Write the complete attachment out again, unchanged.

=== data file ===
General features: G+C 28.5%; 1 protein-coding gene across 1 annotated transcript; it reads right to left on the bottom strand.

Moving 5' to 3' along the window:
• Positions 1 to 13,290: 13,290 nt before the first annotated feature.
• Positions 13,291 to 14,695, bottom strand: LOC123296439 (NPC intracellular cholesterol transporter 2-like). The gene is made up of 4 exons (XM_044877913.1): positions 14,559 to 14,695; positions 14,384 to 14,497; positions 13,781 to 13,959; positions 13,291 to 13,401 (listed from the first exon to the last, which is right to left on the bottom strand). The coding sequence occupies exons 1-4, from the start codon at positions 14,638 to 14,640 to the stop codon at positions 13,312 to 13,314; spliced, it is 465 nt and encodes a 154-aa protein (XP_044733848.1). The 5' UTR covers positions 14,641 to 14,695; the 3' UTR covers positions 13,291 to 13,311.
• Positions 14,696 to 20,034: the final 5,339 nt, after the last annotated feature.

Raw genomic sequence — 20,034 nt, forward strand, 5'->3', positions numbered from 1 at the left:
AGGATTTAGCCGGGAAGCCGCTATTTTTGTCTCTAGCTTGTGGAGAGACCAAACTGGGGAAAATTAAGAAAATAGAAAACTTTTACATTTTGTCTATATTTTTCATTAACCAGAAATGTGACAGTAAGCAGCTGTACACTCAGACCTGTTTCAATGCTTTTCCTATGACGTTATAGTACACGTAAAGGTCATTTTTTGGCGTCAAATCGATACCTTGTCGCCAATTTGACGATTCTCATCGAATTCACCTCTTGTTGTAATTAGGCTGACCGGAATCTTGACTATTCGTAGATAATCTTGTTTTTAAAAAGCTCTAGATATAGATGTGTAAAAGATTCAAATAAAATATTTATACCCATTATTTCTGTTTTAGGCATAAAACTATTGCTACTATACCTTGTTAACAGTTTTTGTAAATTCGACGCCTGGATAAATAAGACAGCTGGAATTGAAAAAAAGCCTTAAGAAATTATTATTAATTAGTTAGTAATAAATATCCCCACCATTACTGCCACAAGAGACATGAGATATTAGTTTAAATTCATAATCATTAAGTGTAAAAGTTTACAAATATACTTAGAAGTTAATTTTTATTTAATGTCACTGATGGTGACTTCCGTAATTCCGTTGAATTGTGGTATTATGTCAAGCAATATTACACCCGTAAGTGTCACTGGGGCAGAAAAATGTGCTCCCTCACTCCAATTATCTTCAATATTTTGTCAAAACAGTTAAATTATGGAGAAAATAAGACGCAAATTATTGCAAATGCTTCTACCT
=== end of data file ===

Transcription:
General features: G+C 28.5%; 1 protein-coding gene across 1 annotated transcript; it reads right to left on the bottom strand.

Moving 5' to 3' along the window:
• Positions 1 to 13,290: 13,290 nt before the first annotated feature.
• Positions 13,291 to 14,695, bottom strand: LOC123296439 (NPC intracellular cholesterol transporter 2-like). The gene is made up of 4 exons (XM_044877913.1): positions 14,559 to 14,695; positions 14,384 to 14,497; positions 13,781 to 13,959; positions 13,291 to 13,401 (listed from the first exon to the last, which is right to left on the bottom strand). The coding sequence occupies exons 1-4, from the start codon at positions 14,638 to 14,640 to the stop codon at positions 13,312 to 13,314; spliced, it is 465 nt and encodes a 154-aa protein (XP_044733848.1). The 5' UTR covers positions 14,641 to 14,695; the 3' UTR covers positions 13,291 to 13,311.
• Positions 14,696 to 20,034: the final 5,339 nt, after the last annotated feature.

Raw genomic sequence — 20,034 nt, forward strand, 5'->3', positions numbered from 1 at the left:
AGGATTTAGCCGGGAAGCCGCTATTTTTGTCTCTAGCTTGTGGAGAGACCAAACTGGGGAAAATTAAGAAAATAGAAAACTTTTACATTTTGTCTATATTTTTCATTAACCAGAAATGTGACAGTAAGCAGCTGTACACTCAGACCTGTTTCAATGCTTTTCCTATGACGTTATAGTACACGTAAAGGTCATTTTTTGGCGTCAAATCGATACCTTGTCGCCAATTTGACGATTCTCATCGAATTCACCTCTTGTTGTAATTAGGCTGACCGGAATCTTGACTATTCGTAGATAATCTTGTTTTTAAAAAGCTCTAGATATAGATGTGTAAAAGATTCAAATAAAATATTTATACCCATTATTTCTGTTTTAGGCATAAAACTATTGCTACTATACCTTGTTAACAGTTTTTGTAAATTCGACGCCTGGATAAATAAGACAGCTGGAATTGAAAAAAAGCCTTAAGAAATTATTATTAATTAGTTAGTAATAAATATCCCCACCATTACTGCCACAAGAGACATGAGATATTAGTTTAAATTCATAATCATTAAGTGTAAAAGTTTACAAATATACTTAGAAGTTAATTTTTATTTAATGTCACTGATGGTGACTTCCGTAATTCCGTTGAATTGTGGTATTATGTCAAGCAATATTACACCCGTAAGTGTCACTGGGGCAGAAAAATGTGCTCCCTCACTCCAATTATCTTCAATATTTTGTCAAAACAGTTAAATTATGGAGAAAATAAGACGCAAATTATTGCAAATGCTTCTACCT